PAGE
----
Very rarely is a timing belt an "easy fix' - or THEY would have. Right?
So, if apparently it was too hard or expensive for them, it could still be a nest of snakes for even a qualified mechanic. What happens when the belt breaks is that the cams go out of time and the pistons hit the valves. Valves get bent, which could damage the valve guides, and the pistons could get dented or more likely cracked. The roller rockers from valve to cam are in the way, too, and the bar they ride on gets stressed.
Somebody in the life of that car was negligent about changing the belt, which usually includes the water pump at the same time. So it's an indicator the car had poor maintenance by an uncaring or uninformed owner. What else was ignored?
Interference motors in certain cars are causing a lot of depreciation and loss of credibility, the public is noticing, and the makers are responding by moving back to chains which don't have those catastrophic blowups as much. On the market of used cars, tho, too many attempt to sell them by glossing over the real reasons and give powder puff answers that don't really express the reality of how badly they broke it. They are just trying to bail out and make as much money as they can.
I would assess the car for it's used car value less the cost of another used motor less the cost of labor. That might be enough that if it was just torn down and sold off for parts it would pay for itself. People need struts, fenders, transmissions, etc. Taking an example very close in my experience, a $2400 used Forester with blown motor, less $1,300 for the motor shipped in from another state, or $1,900 for a cheap reman, less the $500 labor (which I spent in tools and aggravation) means the price of the car on craigslist would be about $600 to even get any attention. Most that I see sell for less when cash is pulled out of the wallet.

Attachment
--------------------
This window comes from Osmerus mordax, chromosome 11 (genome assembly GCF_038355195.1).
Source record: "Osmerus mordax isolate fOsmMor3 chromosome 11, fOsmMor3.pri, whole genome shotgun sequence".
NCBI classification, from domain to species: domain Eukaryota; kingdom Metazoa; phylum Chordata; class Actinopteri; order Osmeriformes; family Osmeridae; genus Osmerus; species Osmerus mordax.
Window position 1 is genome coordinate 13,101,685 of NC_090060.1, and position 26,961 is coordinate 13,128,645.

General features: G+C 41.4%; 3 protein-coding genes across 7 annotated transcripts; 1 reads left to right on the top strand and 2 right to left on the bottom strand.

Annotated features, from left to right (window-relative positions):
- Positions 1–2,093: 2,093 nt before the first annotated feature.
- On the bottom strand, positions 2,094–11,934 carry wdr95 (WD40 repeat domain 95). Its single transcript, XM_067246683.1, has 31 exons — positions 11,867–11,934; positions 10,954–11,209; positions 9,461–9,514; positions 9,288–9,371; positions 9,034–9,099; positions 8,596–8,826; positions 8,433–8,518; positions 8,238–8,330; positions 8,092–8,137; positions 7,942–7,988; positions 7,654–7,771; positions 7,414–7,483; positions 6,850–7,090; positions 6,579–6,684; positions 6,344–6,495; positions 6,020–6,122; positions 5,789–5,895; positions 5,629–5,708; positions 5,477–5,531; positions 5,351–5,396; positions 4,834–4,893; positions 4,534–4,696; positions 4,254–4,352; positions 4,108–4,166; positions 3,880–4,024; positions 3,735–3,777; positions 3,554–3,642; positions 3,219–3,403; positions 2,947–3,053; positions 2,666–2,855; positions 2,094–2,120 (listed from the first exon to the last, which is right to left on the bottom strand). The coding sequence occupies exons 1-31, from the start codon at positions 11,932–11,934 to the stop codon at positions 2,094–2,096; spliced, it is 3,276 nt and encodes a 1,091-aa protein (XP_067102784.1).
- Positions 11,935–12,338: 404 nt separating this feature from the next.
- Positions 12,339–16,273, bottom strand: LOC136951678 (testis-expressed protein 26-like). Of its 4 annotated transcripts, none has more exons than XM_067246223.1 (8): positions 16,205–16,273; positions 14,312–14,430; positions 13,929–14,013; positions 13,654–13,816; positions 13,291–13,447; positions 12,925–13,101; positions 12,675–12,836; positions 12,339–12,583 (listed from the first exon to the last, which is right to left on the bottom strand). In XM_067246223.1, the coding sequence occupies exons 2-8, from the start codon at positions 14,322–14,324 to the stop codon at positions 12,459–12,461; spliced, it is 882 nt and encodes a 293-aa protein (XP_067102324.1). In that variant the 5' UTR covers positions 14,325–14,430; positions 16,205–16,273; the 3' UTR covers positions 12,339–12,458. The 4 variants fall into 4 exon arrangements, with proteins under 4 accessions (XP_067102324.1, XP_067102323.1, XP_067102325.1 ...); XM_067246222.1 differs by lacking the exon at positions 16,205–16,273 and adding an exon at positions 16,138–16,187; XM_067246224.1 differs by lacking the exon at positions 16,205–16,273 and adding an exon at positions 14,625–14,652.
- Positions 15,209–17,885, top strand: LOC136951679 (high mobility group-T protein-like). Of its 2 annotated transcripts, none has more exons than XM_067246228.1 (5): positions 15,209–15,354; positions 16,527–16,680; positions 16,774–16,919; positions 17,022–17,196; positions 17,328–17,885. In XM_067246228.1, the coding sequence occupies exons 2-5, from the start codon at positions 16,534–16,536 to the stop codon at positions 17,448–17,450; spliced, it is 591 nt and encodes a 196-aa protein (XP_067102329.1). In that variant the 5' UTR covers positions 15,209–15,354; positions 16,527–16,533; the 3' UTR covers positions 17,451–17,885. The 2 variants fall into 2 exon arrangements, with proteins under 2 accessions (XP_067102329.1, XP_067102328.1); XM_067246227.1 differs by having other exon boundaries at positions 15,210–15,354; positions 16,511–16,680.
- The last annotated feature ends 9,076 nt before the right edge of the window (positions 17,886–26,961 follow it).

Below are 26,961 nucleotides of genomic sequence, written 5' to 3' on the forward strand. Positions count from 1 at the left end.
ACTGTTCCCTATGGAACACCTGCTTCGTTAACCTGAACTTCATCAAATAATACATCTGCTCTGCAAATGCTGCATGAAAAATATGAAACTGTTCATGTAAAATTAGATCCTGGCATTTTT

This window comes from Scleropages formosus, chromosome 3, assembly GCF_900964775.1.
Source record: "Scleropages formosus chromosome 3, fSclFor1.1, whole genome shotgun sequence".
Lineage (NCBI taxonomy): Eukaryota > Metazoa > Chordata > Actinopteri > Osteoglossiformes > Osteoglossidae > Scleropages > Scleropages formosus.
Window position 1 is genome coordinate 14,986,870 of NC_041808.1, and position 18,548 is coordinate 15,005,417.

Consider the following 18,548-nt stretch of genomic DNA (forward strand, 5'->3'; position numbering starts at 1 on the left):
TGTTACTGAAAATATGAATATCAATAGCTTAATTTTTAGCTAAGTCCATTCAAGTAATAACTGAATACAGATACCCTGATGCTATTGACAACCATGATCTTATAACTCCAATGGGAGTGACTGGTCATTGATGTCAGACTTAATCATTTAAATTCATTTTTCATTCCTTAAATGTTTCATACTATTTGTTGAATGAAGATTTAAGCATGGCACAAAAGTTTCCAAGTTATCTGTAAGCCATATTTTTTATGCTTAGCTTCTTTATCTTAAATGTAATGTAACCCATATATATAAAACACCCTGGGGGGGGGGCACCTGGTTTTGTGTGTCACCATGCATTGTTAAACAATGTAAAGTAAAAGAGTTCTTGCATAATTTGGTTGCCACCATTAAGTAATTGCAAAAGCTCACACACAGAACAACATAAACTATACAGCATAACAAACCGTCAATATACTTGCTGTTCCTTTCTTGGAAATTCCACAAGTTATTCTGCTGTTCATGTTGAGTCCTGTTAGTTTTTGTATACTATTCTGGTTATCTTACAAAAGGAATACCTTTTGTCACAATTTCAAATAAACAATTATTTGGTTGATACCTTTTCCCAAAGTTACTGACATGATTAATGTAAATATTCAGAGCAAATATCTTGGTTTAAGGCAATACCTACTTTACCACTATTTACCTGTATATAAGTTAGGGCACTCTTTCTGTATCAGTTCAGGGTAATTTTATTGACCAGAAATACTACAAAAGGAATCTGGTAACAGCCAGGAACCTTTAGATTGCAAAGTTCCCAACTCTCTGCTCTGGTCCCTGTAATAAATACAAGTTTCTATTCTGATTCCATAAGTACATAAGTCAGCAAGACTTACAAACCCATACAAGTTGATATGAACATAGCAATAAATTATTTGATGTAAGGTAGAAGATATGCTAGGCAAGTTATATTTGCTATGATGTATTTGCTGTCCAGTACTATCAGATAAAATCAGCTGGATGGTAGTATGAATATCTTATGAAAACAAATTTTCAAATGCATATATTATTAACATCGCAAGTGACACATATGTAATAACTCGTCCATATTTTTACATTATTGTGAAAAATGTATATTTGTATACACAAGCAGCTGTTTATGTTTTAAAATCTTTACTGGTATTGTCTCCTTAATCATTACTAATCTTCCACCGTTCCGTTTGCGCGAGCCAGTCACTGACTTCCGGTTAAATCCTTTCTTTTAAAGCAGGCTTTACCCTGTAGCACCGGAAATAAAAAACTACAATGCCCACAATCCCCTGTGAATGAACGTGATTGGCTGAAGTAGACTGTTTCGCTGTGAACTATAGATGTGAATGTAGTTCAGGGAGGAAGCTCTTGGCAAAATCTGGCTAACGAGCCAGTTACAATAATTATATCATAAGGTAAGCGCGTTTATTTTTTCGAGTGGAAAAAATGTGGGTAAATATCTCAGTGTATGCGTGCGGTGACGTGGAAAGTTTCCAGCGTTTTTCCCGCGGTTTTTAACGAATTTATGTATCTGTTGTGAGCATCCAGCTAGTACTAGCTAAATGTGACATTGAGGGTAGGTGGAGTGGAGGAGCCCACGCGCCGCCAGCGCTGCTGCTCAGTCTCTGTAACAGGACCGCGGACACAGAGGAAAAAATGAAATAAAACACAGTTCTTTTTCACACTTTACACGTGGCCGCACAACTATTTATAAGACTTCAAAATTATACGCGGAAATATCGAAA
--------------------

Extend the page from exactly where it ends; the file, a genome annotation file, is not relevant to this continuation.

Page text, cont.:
That is why so many get junked. You only lose a few hundred, rather than get stuck driving a car with 220,000 that now is has $3700 in it and couldn't possibly sell for that. Nonetheless, some still do it.
Who knew the AWD trans would shell itself out three weeks later? Oh, my.
Moral of the story is that any car over 150k has a short finite life left in it measured in tens of thousands of miles and the downside of replacing major drivetrain parts will result in expenses beyond it's book value. You will sell for a loss or be economically forced to drive it until the next major failure just to get some of your money out of it. If that happens unexpectedly I will part it out and junk the rest.
Or, put an ad in the local craigslist saying "easy to fix." Yeah, using your credit card.
Edited by tirod, 24 February 2014 - 11:12 AM.